sub
claim from the User info endpoint matches the
sub
claim in IDTokenObject.
The request is authorized using the specified access token.
The arguments are as follows:
  • applicationName is the name of the client application.
  • accessToken is the access token.
  • IDTokenObject (optional), is a dynamic object containing an ID token. For details on dynamic objects, see Using JSON in Caché.
  • jsonObject, which is returned as output, is a dynamic object that contains the claims returned by Userinfo endpoint.
  • securityParameters, which is returned as output, is a multidimensional array that contains security information taken from the header, for optional additional use in verifying signatures, decrypting, or both. See the securityParameters argument for ValidateJWT().
If this method returns success (1), examine jsonObject, and use the contained claims as needed to determine whether to allow access to the requested resource. Use securityParameters if needed.

Adding an Access Token to an HTTP Request

After the client application has received and examined an access token, the application can make HTTP requests to the resource server. Depending on the application, those HTTP requests may need the access token.
To add an access token to an HTTP request (as a bearer token HTTP authorization header), do the following:
  1. Create an instance of %Net.HttpRequest and set properties as needed.
    For details on this class, see “Sending HTTP Requests” in Using Caché Internet Utilities.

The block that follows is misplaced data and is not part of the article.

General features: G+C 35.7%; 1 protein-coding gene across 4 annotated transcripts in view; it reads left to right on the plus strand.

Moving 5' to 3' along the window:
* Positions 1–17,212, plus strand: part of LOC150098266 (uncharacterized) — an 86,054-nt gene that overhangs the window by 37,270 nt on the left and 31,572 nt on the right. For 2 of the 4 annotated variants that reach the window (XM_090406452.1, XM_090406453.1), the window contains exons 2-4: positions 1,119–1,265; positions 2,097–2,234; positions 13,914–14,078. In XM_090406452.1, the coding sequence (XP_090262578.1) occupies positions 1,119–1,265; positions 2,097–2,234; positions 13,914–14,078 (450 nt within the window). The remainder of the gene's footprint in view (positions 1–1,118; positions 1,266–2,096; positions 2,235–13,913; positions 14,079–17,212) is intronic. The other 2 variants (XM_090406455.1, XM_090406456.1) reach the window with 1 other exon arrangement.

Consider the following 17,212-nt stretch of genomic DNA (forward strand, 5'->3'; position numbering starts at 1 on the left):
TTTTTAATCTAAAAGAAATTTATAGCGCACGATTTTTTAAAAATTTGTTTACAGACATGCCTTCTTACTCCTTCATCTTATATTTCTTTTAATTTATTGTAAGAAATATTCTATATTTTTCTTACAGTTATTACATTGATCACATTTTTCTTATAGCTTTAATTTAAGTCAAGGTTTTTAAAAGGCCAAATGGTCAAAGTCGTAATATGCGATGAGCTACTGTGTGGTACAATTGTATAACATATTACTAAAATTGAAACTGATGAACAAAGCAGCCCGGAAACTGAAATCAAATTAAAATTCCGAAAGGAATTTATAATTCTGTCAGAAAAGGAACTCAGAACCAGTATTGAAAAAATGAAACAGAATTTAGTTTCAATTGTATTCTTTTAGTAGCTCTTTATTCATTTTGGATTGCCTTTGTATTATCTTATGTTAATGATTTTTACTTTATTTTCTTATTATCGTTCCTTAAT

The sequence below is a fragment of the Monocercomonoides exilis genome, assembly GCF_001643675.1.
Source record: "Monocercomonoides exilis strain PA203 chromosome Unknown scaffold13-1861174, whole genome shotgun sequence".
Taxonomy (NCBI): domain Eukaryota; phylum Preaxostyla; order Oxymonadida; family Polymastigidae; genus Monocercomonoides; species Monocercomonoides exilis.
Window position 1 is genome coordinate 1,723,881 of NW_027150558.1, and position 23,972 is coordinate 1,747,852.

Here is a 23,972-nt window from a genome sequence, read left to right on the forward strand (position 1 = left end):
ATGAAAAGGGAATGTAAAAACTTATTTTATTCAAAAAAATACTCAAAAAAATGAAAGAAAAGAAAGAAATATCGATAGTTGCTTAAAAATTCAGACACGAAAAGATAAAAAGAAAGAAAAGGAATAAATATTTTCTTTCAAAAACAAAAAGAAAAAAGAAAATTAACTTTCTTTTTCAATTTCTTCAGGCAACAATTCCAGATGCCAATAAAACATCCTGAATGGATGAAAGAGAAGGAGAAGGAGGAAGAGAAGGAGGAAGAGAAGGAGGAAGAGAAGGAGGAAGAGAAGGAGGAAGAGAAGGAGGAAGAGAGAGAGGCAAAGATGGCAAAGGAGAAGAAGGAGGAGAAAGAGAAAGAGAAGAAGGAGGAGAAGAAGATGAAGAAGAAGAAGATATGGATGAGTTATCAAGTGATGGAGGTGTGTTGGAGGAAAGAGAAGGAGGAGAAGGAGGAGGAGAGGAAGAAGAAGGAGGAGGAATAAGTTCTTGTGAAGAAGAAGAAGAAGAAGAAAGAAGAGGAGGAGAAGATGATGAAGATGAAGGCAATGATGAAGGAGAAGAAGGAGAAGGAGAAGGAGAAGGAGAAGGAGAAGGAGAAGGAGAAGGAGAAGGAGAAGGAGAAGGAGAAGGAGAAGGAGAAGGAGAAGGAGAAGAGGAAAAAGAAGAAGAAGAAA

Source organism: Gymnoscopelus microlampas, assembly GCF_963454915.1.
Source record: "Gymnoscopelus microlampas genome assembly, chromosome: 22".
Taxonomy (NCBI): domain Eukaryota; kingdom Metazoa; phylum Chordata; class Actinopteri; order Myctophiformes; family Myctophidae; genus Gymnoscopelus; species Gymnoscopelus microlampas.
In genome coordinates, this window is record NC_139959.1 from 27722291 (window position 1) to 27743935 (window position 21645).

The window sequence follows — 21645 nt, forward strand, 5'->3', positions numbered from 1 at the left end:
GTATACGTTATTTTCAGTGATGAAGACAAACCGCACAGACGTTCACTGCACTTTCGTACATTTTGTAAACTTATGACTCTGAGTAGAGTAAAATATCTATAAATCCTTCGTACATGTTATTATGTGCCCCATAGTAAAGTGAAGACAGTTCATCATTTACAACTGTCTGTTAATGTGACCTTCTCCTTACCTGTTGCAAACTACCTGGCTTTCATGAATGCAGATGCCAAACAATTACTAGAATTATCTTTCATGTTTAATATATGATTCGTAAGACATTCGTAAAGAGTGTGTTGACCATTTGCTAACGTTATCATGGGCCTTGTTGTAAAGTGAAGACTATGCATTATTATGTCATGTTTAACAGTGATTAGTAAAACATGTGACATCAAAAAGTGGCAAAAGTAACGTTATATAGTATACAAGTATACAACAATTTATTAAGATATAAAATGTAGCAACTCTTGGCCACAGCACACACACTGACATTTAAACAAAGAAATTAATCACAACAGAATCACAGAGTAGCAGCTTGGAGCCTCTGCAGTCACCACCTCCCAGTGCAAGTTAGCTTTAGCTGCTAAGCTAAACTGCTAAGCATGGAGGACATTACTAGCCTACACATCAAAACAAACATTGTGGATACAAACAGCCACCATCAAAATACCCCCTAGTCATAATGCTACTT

2. Call the AddAccessToken() method of %SYS.OAuth2.AccessToken, which adds the access token to the HTTP request. This method is as follows:
    ClassMethod AddAccessToken(httpRequest As %Net.HttpRequest, 
                               type As %String = "header", 
                               sslConfiguration As %String,  
                               applicationName As %String,  
                               sessionId As %String) As %Status
    
    This method adds the bearer access token associated with the given application and session to the resource server request as defined by RFC 6750. The arguments are as follows:
    • httpRequest is the instance of %Net.HttpRequest that you want to modify.
    • type specifies how to include the access token in the HTTP request:
      • "header"
        — Use the bearer token HTTP header.
      • "body"
        — Use form-encoded body. In this case, the request must be a POST with a form-encoded body.
      • "query"
        — Use a query parameter.
    • sslConfiguration is the Caché SSL configuration to use for this HTTP request. If you omit this, Caché uses the SSL configuration associated with the client configuration.
    • applicationName is the name of the client application.
    • sessionId specifies the session ID. Specify this only if you want to override the default session (%session.SessionId).
    This method returns a status code, which your code should check.
  3. Send the HTTP request (as described in “Sending HTTP Requests” in Using Caché Internet Utilities. To do so, you call a method such as Get() or Put().
  4. Check the status returned by the previous step.
  5. Optionally examine the HTTP response, which is available as the HttpResponse property of the HTTP request.
    See “Sending HTTP Requests” in Using Caché Internet Utilities.
For example:
 set httpRequest=##class(%Net.HttpRequest).%New()
 // AddAccessToken adds the current access token to the request.
 set sc=##class(%SYS.OAuth2.AccessToken).AddAccessToken(httpRequest,,"sslunittest",applicationName)
 if $$$ISOK(sc) {
    set sc=httpRequest.Get("https://myresourceserver/csp/openid/openid.SampleResource.cls")
 }

Optionally Defining Delegated Authentication for the Web Client

You can optionally define delegated authentication for a Caché web client that is used as an OAuth 2.0 client. Caché provides two ways that you can do this: